The data cupboard is bare today. Tomorrow will be a different story -- wholesale prices and retail sales, among others. We're looking forward to them as much as we're awaiting failing eyes and bad knees in middle age. Bring it!
We can't let the day go by without noting what may be the first sovereign wealth fund to go belly up. Not surprisingly, it's based in Dubai.
What did in Istithmar World is what did in Lehman and the whole laundry list of high finance's casualties -- too much debt. (As irony would have it, the fund was headed up by a former Lehman exec.) Up to 90% of its purchases of such assets as Barneys New York were financed with debt.
Barneys is now negotiating to stay out of bankruptcy court, and other Istithmar World plays like Cirque du Soleil and a marina in the Caribbean that caters to the world's biggest yachts are likewise in trouble as even the uber-wealthy trim their sails. Hey, it's tough all over.
We're traveling with Agora Financial's managing editor Chris Mayer to Dubai in October to evaluate a potential JV there. Dubai has busted. Property values have pitched and jawed down 47% year over year. But you know what they say… the time to invest is when there's blood flowing in the streets.
"Every day and in every way the public sectors (governments) are thinking up and implementing new programs to steal, cheat and shaft their citizens," a reader writes. "This results in a smaller private sector that is the creator of meaningful jobs, while the public sector creates more high-paying and unnecessary jobs that suck the blood out of us all. This restricts the real job growers from going ahead because of this government interference. Will we ever wake up?"
The 5: Funny you should ask. Last Friday, we traveled to Tampa, Fla., to meet with our friends at Odyssey Marine. If there ever was a scheme in place to shutter someone's private enterprise, Odyssey and its case with the Kingdom of Spain is it.
You may recall from our coverage here in The 5, Odyssey is in the business of finding lost treasure at the bottom of the ocean. A couple years ago, in an operation code named, The Black Swan, Odyssey found $500 million in coins off the coast of Gibraltar. For its efforts, their ship was impounded by the Spanish navy and the ship's captain was placed under arrest. The Spaniards subsequently sued Odyssey in U.S. district court.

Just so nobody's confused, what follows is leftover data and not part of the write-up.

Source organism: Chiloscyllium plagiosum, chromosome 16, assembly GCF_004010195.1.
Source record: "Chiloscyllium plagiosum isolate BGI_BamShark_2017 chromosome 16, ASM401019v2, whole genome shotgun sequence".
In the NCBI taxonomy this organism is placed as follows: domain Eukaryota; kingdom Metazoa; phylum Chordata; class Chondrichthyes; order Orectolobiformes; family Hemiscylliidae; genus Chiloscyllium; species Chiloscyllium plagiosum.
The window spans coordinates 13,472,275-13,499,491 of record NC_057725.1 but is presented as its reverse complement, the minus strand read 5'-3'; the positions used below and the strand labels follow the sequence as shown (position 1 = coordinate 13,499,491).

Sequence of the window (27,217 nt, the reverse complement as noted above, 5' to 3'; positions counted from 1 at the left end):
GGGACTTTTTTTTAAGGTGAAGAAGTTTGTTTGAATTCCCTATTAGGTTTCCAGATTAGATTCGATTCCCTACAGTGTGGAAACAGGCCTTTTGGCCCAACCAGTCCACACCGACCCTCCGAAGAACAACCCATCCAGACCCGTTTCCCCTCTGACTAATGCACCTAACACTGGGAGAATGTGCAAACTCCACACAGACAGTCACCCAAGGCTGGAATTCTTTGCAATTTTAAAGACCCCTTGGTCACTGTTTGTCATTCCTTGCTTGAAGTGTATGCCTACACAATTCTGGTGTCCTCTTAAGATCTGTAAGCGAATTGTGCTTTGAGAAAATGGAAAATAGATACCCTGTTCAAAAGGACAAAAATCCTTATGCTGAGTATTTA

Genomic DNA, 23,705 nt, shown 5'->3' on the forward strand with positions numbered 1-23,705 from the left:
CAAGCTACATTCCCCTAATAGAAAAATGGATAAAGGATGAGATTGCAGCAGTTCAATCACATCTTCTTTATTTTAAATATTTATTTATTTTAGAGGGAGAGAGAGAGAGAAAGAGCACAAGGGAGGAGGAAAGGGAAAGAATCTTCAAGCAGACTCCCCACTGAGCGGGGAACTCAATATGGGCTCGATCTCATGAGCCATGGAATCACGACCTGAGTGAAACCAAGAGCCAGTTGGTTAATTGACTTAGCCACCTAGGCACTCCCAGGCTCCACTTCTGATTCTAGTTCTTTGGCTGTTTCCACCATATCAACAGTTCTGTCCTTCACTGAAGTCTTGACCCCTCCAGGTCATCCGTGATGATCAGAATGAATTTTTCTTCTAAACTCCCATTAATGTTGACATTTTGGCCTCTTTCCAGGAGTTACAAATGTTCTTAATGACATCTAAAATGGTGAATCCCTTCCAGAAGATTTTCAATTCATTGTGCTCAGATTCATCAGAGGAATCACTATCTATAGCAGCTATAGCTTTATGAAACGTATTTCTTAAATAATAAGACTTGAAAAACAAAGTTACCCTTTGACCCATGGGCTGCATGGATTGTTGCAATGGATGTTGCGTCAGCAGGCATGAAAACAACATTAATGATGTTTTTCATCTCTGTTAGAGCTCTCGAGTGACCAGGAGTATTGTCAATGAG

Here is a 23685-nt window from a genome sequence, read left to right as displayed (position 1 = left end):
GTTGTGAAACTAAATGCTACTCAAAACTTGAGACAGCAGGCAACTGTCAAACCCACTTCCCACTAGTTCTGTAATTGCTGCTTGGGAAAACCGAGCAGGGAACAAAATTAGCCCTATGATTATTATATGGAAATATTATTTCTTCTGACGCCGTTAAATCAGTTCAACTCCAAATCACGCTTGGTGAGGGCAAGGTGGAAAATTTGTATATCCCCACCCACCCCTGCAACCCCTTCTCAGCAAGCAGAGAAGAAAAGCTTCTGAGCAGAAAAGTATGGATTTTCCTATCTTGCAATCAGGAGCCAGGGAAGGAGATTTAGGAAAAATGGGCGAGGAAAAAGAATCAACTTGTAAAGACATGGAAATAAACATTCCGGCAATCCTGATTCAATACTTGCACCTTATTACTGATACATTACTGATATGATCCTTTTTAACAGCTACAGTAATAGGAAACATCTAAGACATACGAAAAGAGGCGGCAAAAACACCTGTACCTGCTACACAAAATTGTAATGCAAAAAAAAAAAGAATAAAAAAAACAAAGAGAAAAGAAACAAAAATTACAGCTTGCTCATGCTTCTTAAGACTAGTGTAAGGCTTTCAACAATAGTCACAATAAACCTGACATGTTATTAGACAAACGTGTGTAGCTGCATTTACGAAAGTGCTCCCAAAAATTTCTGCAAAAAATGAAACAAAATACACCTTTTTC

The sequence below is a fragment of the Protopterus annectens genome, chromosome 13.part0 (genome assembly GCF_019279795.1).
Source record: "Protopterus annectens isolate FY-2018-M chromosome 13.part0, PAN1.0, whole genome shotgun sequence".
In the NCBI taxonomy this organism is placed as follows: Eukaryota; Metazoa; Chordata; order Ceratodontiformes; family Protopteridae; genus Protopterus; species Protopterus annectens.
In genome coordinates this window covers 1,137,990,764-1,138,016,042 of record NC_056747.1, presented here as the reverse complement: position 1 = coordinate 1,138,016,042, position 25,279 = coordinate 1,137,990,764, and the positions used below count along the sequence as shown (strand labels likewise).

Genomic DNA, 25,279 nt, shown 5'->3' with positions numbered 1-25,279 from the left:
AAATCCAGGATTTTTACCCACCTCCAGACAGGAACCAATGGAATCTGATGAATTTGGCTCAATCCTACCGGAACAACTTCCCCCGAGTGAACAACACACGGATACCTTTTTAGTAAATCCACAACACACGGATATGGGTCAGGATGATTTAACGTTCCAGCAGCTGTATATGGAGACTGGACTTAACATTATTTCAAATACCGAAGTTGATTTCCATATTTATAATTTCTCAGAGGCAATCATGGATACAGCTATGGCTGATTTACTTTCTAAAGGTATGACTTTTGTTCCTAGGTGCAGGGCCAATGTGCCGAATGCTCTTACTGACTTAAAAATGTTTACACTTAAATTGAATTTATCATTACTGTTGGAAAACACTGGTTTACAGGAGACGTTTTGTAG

The story is outrageous and intriguing in its own right… but the details of the case that we learned on Friday are even more astounding. The D.C.-based lawyer who filed in Tampa on Spain's behalf is a member of a rival archeological society and is a law partner with the firm that spawned U.S. Attorney General Eric Holder. Last week, the U.S. Justice Department has filed an amicus brief on behalf of Spain, rather than its own citizens.
Spain announced last week too it's sending troops to Afghanistan for the first time. Reversing a policy it had set of noninvolvement with the war on terror first set following the Madrid bombings of March 2004. Hmmmn…
We're not much for conspiracy theories. But this story is getting really interesting. We're considering using Odyssey as a case study in a new film detailing the pitfalls of entrepreneurship in an age of increasingly ambitious, aggressive and beguiling Western governments. Let me know what you think…
Regards, Addison Wiggin The 5 Min. Forecast
P.S.: Friday, as you know, was the eighth anniversary of Sept. 11. Ironically, we were standing in the security line at Baltimore Washington International Airport (BWI) at the time the first plane came in. The entire airport ground to a halt to observe a moment of silence.
Within earshot, maybe a thousand people stood absolutely still and quiet. It would have been eerie, if not for the jackass behind me yelling into his cell phone "I don't know what the f*%k the hold up is… there's a problem with the security machines or something." He only got off the phone long enough to yell, "Let's move it," to no one in particular.
After a minute, the machines whirred back into action, the security stooges began checking passports again. Normal conversations resumed around me. And the day continued, business as usual.